Heating is something you might not think about for most of the year. It's easy to forget about until you need it, but installing a new residential heating system now can save you from having to scramble once the cold arrives. Here are four effective ways to keep warm this winter:
1. Forced Air Heating
Forced air heating is similar to central heating. Like central AC, it directs conditioned air to all the rooms of your house using ducts hidden within your walls.
Nothing can ruin a beautiful garden or landscape faster than a bunch of weeds. If your property has become overrun with these annoyances, you'll obviously want to take steps to regain control. To that end, here are some tips that can help you root weeds out and keep them out for good.
Weeds Are Everywhere
The first thing you need to realize is that most of your soil likely has seeds in it that can lead to weeds.
Your home is made up of many systems and components that work together to preserve the structural integrity of the building itself. Some of the components that homeowners can overlook when it comes to routine maintenance are rain gutters.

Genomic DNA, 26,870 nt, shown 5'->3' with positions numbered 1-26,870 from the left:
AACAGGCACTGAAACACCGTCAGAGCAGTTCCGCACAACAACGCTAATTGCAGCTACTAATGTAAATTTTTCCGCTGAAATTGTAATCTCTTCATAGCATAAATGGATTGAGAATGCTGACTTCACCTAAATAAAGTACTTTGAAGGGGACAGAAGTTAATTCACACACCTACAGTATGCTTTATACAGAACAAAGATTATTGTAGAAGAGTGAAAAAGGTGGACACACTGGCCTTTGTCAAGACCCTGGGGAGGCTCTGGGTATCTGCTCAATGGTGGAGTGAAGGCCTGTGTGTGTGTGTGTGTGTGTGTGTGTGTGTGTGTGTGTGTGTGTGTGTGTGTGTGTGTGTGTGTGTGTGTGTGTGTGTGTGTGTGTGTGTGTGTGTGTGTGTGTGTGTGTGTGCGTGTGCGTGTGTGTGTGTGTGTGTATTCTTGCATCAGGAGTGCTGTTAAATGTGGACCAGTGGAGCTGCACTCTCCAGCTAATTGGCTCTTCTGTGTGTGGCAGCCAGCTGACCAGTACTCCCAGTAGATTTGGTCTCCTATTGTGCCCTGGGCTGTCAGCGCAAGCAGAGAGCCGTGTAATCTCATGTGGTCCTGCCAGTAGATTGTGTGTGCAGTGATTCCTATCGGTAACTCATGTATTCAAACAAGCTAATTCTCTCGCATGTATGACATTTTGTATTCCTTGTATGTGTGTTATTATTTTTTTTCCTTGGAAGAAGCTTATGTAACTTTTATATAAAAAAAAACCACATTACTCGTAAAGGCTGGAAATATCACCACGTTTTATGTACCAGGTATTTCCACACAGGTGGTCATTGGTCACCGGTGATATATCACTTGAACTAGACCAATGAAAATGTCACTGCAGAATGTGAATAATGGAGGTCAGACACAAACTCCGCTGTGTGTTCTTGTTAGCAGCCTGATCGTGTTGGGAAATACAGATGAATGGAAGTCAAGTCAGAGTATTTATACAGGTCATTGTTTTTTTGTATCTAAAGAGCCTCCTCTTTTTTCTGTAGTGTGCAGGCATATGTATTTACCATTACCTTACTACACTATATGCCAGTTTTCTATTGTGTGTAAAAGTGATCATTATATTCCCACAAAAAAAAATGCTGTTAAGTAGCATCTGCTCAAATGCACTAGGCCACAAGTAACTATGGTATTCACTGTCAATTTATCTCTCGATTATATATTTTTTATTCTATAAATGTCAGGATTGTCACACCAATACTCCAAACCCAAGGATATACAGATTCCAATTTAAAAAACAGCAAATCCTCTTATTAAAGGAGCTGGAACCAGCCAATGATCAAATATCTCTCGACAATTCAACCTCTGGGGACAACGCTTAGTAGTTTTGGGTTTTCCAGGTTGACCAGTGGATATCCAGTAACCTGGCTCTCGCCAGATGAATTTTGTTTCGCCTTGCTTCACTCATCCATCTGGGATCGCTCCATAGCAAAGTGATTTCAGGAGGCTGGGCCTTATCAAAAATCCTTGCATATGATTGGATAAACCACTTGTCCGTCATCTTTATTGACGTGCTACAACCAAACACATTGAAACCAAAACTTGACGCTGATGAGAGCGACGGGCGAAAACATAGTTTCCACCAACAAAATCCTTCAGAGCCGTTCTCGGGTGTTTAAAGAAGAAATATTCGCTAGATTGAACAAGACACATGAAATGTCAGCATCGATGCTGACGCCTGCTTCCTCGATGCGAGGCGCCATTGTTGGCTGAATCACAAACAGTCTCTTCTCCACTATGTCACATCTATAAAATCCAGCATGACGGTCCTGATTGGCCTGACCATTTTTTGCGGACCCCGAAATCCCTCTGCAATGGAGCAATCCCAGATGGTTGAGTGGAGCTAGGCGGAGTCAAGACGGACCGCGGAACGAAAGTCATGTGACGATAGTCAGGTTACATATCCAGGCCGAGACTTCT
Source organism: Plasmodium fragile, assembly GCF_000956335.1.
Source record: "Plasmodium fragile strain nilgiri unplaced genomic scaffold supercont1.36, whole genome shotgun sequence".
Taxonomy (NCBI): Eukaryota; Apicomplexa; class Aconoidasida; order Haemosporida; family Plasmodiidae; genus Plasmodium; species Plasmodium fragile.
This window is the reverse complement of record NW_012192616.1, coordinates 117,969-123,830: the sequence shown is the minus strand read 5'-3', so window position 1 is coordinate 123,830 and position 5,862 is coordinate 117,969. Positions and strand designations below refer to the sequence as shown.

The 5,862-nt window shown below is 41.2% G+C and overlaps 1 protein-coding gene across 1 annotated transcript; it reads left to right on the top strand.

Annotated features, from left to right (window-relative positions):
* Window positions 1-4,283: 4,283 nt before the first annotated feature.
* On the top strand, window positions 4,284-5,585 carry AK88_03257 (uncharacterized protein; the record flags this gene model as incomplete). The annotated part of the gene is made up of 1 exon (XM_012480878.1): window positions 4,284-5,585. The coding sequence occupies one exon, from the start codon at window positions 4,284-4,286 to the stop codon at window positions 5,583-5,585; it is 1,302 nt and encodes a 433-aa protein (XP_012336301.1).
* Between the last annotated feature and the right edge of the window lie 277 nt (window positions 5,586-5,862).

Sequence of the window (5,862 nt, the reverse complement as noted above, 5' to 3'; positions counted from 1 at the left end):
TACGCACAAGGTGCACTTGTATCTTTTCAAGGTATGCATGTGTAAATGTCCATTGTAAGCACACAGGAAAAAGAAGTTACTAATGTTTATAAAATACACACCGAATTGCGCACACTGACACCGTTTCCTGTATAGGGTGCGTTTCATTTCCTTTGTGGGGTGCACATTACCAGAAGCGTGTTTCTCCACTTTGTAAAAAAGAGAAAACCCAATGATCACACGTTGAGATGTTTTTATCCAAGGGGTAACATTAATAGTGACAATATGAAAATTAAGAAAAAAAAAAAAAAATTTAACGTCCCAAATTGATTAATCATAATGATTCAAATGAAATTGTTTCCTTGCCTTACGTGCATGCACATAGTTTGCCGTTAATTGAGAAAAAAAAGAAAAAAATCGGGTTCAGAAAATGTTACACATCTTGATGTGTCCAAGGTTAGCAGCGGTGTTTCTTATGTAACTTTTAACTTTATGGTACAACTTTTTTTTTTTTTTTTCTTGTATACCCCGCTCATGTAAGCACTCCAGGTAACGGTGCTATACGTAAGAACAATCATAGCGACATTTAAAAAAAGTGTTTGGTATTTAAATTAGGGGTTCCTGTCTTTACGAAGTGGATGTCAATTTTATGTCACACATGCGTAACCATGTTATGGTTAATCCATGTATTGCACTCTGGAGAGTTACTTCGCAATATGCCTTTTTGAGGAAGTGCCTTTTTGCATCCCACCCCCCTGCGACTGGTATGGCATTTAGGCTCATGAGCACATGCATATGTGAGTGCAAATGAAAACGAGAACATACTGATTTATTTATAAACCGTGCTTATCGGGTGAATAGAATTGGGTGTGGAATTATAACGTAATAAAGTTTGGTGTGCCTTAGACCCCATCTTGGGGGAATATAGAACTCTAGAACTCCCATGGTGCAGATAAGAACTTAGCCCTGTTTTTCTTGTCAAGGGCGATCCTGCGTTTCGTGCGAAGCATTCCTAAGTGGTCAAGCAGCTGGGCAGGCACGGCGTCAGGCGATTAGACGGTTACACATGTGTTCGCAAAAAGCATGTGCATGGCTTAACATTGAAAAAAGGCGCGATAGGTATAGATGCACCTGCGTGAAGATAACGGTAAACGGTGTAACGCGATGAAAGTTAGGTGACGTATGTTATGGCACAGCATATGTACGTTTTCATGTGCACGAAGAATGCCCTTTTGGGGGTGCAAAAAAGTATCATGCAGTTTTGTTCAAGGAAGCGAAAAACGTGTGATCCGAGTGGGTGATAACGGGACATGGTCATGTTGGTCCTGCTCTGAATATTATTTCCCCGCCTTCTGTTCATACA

These seemingly simple elements are designed to play an integral role in protecting your home against water damage. Dirty gutters can leave you with serious structural problems, so it's best to clean out your rain gutters on a regular basis.
Throughout the fall and winter seasons, it is very common to catch sight of mice and rats in your home. Why? Well, these little creatures are trying to find somewhere warm to hide out as well as some food, and what better place than your home? You may be wondering how these unwanted visitors got into your home in the first place, but it only takes a hole as little as a dime for them to get into your home!
Mineral-laden water is a problem for many homeowners. According to information provided by the United States Geological Survey (USGS), water that has more 61-120 milligrams per liter of calcium carbonate and magnesium is considered to be moderately hard water and water having 121-180 mg/L is classified as very hard.
Hard water can cause a build up on fixtures, tile, shower doors, and even inside of appliances and plumbing. This build up, sometimes called lime scale, forces homeowners to spend additional time and money on cleaning, plumbing, and appliance repair and replacement.